At the beginning of January I came across the #oneword concept. As I began to ponder what my #oneword2016 might be, I realised that this was not a new concept to me personally, but I had not before recognised it ‘formally’. On reflection I had selected Hope as my #oneword2013 and Enjoy as my #oneword2014. Interestingly I did not have a word for 2015, though a friend did suggest it might have been Survival.
I thought I had my #oneword2016 nailed in the first couple of days of January, and was then dismayed when someone else beat me to blogging about it as their #oneword. The word hung around for all of January and I had accepted the idea that it was okay to have the same word as someone else. I put off blogging about it because I was hopeful that I might by the end of January know what direction my professional circumstance was taking in 2016, and then be able to link that to my #oneword. Well I still don’t know, and wouldn’t you know it on the 31st January I changed my word, and now two days later I am making the time to put it in writing.
I feel privileged to teach from a curriculum learning area that has Hauora as one of its underlying concepts. (Health and Physical Education in the New Zealand Curriculum, 1999)
Hauora is a Māori philosophy of health unique to New Zealand. It comprises taha tinana, taha hinengaro, taha whanau, and taha wairua.
Taha tinana – Physical well-being
the physical body, its growth, development, and ability to move, and ways of caring for it
Taha hinengaro – Mental and emotional well-being
coherent thinking processes, acknowledging and expressing thoughts and feelings and responding constructively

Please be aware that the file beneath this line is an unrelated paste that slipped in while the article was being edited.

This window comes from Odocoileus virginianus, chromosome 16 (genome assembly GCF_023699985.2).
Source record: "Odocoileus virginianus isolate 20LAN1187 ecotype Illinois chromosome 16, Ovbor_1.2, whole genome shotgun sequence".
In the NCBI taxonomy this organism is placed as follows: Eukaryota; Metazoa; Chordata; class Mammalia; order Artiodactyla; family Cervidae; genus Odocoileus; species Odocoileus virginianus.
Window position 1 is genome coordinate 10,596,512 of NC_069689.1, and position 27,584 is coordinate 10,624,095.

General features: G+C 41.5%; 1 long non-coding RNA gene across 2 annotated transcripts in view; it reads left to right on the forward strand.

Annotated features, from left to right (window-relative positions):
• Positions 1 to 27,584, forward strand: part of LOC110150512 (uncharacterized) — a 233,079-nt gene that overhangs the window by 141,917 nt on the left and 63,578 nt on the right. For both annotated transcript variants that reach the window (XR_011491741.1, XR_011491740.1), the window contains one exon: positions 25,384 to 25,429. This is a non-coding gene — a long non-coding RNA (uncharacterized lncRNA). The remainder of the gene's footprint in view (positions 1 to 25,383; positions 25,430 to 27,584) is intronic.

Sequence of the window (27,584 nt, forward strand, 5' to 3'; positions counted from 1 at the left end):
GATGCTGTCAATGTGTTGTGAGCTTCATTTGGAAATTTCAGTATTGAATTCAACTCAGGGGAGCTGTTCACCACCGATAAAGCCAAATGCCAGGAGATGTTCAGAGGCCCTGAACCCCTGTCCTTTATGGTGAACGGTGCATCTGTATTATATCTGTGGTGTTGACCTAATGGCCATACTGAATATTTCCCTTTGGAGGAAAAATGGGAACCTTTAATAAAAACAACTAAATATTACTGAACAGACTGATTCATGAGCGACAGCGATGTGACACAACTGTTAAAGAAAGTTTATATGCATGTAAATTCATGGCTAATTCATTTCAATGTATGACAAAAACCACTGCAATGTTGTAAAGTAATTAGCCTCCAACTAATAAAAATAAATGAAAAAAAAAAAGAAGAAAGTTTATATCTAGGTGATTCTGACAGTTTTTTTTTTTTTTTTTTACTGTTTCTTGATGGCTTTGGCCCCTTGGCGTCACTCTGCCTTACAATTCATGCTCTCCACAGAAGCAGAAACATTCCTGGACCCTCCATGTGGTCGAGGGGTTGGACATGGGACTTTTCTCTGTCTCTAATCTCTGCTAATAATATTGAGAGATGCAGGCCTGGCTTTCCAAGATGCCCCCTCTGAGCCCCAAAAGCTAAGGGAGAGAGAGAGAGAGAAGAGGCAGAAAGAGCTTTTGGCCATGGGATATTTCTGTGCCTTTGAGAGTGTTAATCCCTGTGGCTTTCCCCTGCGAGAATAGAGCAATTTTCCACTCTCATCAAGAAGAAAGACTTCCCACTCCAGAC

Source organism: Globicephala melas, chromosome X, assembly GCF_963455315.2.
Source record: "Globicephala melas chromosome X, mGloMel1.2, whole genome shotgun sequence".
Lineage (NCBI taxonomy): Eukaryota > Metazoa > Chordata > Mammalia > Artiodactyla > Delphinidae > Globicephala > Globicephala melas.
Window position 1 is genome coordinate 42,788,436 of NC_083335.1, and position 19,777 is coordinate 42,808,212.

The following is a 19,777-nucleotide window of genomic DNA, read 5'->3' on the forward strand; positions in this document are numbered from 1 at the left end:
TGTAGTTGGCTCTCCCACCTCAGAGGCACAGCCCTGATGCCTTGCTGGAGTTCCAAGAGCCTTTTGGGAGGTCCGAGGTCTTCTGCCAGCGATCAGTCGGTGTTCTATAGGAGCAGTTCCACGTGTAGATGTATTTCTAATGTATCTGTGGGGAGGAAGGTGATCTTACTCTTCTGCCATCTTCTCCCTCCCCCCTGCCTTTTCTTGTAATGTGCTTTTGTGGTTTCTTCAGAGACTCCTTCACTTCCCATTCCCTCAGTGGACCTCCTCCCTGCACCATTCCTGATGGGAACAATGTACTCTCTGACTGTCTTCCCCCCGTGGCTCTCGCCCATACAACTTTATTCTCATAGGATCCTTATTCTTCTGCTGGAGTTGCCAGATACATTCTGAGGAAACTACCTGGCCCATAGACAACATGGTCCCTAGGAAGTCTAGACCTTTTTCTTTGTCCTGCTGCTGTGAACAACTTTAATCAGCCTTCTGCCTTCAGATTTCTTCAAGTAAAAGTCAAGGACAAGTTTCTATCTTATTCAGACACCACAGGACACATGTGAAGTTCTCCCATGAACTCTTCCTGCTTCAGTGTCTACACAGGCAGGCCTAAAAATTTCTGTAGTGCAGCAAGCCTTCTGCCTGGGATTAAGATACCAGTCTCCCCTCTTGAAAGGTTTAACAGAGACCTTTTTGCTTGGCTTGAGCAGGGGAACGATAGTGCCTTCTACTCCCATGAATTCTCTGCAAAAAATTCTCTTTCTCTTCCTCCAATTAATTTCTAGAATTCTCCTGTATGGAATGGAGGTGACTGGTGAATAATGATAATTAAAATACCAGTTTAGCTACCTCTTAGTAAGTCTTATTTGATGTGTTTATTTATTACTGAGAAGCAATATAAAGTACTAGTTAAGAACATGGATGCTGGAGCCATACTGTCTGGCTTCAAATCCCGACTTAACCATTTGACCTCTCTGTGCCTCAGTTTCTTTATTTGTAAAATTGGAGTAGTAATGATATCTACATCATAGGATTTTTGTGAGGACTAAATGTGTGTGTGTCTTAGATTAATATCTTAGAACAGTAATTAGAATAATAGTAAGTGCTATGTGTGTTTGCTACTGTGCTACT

Taha whanau – Social well-being
family relationships, friendships, and other interpersonal relationships; feelings of belonging, compassion, and caring; and social support
Taha wairua – Spiritual well-being
the values and beliefs that determine the way people live, the search for meaning and purpose in life, and personal identity and self-awareness (For some individuals and communities, spiritual well- being is linked to a particular religion; for others, it is not.)
Each of these four dimensions of hauora influences and supports the others.
Dr Mason Durie’s whare tapawha model compares hauora to the four walls of a whare, each wall representing a different dimension: taha wairua (the spiritual side); taha hinengaro (thoughts and feelings); taha tinana (the physical side); and taha whanau (family). All four dimensions are necessary for strength and symmetry. (Adapted from Mason Durie’s Whaiora: Māori Health Development. Auckland: Oxford University Press, 1994, page 70).
Hauora is a word that I have ‘taught’ the meaning of to my students for many years now. However, as we all know there is a huge difference between having knowledge, and applying knowledge. I have chosen Hauora as my #oneword2016 because this year I want to ensure that I focus more on all four dimensions of my well-being. I am determined to take my own advice and ‘look after myself’ more. I need to ensure that I find a greater balance in my life and do not neglect any of the dimensions.
So, without quite knowing what direction things are going to take yet on the professional front, I am hoping for a year of great learning, challenge, fun and laughter, with friends and whānau. I am grateful for all the connections that I have made and excited about the possibilities of making more connections, and hopefully meeting some people face-to-face, whom so far I have only met ‘virtually’.
Some goals that I started writing during January to get me started (in no particular order):
- Go to a live concert
- Enter and compete in a running event that I haven’t taken part in before, with bonus points if it is in a part of NZ that I have not visited before.
- Take my cricket mad son to a KFC Big Bash match in Australia for his 13th birthday (December)
- Go overseas with my family (could potentially also knock off #1 and/or #2 with this one but #3 does not count according to 14yr old son who is not quite so cricket mad)
- Get back into yoga
- Be deliberate in my use of Te Reo Māori, and pronouncing NZ place names as they should be pronounced even (especially) when the ‘common’ or more widely accepted pronunciation is different.
- Enjoy each day and be grateful
Have a fabulous 2016 everyone 🙂